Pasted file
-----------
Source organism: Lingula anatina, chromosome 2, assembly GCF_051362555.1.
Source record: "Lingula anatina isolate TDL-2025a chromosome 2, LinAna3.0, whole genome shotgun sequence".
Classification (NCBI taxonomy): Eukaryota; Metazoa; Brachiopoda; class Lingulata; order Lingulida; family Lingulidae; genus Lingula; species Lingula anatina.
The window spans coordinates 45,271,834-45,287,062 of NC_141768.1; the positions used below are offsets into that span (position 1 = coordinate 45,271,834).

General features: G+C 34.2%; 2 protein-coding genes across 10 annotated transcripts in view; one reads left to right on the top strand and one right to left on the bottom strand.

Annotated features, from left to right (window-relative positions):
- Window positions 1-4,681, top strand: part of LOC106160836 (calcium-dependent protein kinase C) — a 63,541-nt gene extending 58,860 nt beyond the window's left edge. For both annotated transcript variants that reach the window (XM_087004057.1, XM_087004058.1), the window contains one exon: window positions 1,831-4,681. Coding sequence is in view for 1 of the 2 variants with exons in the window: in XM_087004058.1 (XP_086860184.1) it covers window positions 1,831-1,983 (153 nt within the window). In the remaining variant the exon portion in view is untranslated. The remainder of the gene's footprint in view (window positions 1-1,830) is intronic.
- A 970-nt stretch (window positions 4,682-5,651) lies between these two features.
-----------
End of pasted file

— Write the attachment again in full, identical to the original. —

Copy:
Source organism: Lingula anatina, chromosome 2, assembly GCF_051362555.1.
Source record: "Lingula anatina isolate TDL-2025a chromosome 2, LinAna3.0, whole genome shotgun sequence".
Classification (NCBI taxonomy): Eukaryota; Metazoa; Brachiopoda; class Lingulata; order Lingulida; family Lingulidae; genus Lingula; species Lingula anatina.
The window spans coordinates 45,271,834-45,287,062 of NC_141768.1; the positions used below are offsets into that span (position 1 = coordinate 45,271,834).

General features: G+C 34.2%; 2 protein-coding genes across 10 annotated transcripts in view; one reads left to right on the top strand and one right to left on the bottom strand.

Annotated features, from left to right (window-relative positions):
- Window positions 1-4,681, top strand: part of LOC106160836 (calcium-dependent protein kinase C) — a 63,541-nt gene extending 58,860 nt beyond the window's left edge. For both annotated transcript variants that reach the window (XM_087004057.1, XM_087004058.1), the window contains one exon: window positions 1,831-4,681. Coding sequence is in view for 1 of the 2 variants with exons in the window: in XM_087004058.1 (XP_086860184.1) it covers window positions 1,831-1,983 (153 nt within the window). In the remaining variant the exon portion in view is untranslated. The remainder of the gene's footprint in view (window positions 1-1,830) is intronic.
- A 970-nt stretch (window positions 4,682-5,651) lies between these two features.